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Are you Afraid of the Dark?

Smacholdt's picture

I decided to try something different today and went to my site at 9 pm instead of 9 am. It was cold and it was dark. (Thank you time change, although it would have been dark at 9 pm, regardless.) I had some reservations about going outside when it was so dark out, but these were tempered by the fact that lamps light our entire campus when the sun goes down. This got me thinking. Why are humans so obsessed with light? I guess that there are the obvious reasons- the sun is our greatest source of light and without it we would have no warmth, no air, and no food. Plants provide us with the latter two things and they could not grow without light. But I think another reason that we are afraid of the dark is because darkness represents the unknown and we are very uncomfortable with the unknown.

This thought process brought me to a show that I remember from years ago called, Are you Afraid of the Dark. The show, as its name suggest, takes place at night, and in the woods. This just got me thinking about how much fear our society still harbors for both nature and the dark. For some reason, setting a scary show outside only adds to its fear factor.




Srucara's picture

Fear of the unknown - fear of what really?

I used to be and still am one of those people who are terrified of the dark. But after many many years of dealing with this situation, I realize the true problem isn't the dark but an overactive imagination (or just my mind). As a child, I would quiver in fear to step downstairs in the middle of the night for a drink of water or to use the restroom. Sometimes, once I garnered enough courage to make it to the restroom, on the way back - I would scream and run as fast as I can, trying to outrun the ghosts and evil creatures that are clearly chasing me. I'm still occasionally spooked out at night alone in my room, but never as bad as when I was a kid. I asked myself what am I really scared of when I'm alone in the dark? What am I really terrified of? To be quite frank - me. My thoughts, my creations, my ideas, my imagination, my perception of the world around me - all aspects of myself. Nowadays when I am in the dark, rather than consciously feeding the fear of the "evil creatures" chasing after me, I consciously feed a new idea - one in which I am surrounded by peace, and the need to hyperventilate falls away. I wonder where conscious choice plays, evolutionarily.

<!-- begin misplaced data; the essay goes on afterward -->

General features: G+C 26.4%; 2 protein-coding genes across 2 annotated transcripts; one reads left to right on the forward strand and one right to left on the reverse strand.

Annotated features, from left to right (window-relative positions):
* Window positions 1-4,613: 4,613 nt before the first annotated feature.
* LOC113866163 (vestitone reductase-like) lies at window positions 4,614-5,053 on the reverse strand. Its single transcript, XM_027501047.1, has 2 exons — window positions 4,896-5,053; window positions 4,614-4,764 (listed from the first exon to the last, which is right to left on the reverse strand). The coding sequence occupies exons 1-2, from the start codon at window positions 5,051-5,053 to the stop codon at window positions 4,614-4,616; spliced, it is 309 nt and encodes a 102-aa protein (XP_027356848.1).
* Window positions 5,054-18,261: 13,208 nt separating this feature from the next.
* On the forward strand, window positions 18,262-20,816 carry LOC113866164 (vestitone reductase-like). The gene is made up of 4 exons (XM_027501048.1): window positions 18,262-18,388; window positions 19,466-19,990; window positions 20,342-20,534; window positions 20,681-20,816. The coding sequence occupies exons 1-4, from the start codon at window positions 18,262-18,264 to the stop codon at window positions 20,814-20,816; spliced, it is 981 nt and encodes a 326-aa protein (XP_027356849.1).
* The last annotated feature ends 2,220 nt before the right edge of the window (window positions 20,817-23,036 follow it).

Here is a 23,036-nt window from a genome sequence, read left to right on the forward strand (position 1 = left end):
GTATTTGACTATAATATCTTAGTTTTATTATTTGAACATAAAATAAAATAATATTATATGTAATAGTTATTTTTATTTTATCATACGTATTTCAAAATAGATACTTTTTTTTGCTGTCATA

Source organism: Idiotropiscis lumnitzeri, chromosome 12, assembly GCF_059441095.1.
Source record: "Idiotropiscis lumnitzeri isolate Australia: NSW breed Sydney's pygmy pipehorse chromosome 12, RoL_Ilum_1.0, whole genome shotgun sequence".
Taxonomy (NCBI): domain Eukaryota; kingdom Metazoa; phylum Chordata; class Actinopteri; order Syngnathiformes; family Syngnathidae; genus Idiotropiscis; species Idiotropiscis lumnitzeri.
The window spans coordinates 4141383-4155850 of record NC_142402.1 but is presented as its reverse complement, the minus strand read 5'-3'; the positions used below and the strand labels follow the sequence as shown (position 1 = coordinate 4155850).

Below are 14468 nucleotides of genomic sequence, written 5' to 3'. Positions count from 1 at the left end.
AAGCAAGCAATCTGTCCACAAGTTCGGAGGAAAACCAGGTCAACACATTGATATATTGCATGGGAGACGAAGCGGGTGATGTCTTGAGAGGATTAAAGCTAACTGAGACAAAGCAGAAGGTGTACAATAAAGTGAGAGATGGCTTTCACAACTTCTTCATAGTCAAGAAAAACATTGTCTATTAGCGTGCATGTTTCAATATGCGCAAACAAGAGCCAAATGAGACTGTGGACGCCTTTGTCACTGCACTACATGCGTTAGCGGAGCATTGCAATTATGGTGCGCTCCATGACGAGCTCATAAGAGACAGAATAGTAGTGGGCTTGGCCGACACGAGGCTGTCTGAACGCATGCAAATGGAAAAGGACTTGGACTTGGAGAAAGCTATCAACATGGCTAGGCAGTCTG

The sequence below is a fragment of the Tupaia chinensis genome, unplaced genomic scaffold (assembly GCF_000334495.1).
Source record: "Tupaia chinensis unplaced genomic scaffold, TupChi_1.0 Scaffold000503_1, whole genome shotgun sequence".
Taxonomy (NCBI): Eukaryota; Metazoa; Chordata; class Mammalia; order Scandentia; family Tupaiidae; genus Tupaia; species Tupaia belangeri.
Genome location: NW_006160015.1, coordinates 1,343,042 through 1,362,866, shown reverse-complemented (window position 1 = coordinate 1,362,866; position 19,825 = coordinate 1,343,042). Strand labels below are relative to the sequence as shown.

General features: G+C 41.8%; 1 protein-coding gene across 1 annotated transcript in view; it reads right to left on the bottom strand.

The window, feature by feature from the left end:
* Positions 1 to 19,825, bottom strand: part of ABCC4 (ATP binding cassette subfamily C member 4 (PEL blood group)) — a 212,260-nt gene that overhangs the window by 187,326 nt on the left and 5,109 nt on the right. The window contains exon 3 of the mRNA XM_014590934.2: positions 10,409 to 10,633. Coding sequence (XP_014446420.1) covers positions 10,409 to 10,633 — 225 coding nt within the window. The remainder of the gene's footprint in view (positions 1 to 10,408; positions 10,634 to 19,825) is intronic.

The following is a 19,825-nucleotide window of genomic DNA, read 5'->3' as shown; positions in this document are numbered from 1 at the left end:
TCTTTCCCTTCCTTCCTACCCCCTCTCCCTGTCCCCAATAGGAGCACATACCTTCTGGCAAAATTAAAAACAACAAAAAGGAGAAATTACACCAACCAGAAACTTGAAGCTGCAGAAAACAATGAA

Smacholdt's picture

A Crisis of Fear

That makes a lot of sense evolutionarily. Maybe instead of saying that this is a constructed/ literary crisis, we could say that our current environmental situation is a crisis caused by fear. We fear the wildness of the environment and we fear the necessary actions that it would take to “fix it.” Maybe one helpful step in figuring out how to solve the crisis is figuring out a rational way to not fear it as much. It seems that fear only leads to hysteria and irrational thinking. 

rachelr's picture

Evolutionary fear

I was just reading a paper for my psych course entitled "Risk as Feelings." It discussed the impact of cognitive evaluations on behavior being mediated by affective responses, and stated that "the ability of events to evoke fear and other emotional reactions is restricted by biological or evolutionary preparedness" (Loewenstein et al., 279). Basically, some fears that maybe be considered "irrational" are not in fact under the control of conscious intentions- we're just evolutionarily wired that way. I guess my point is that it makes sense for humans to be afraid of the dark. We can't see in the dark the way some other animals can, which exposes us and makes us vulnerable to harm. Evolutionarily we had to be afraid, for our own safety. And I guess the same can be said for nature. Without our electricity, our guns, our shelters, we are the mercy of something so much greater than we are- evolutionarily, we should be afraid of nature.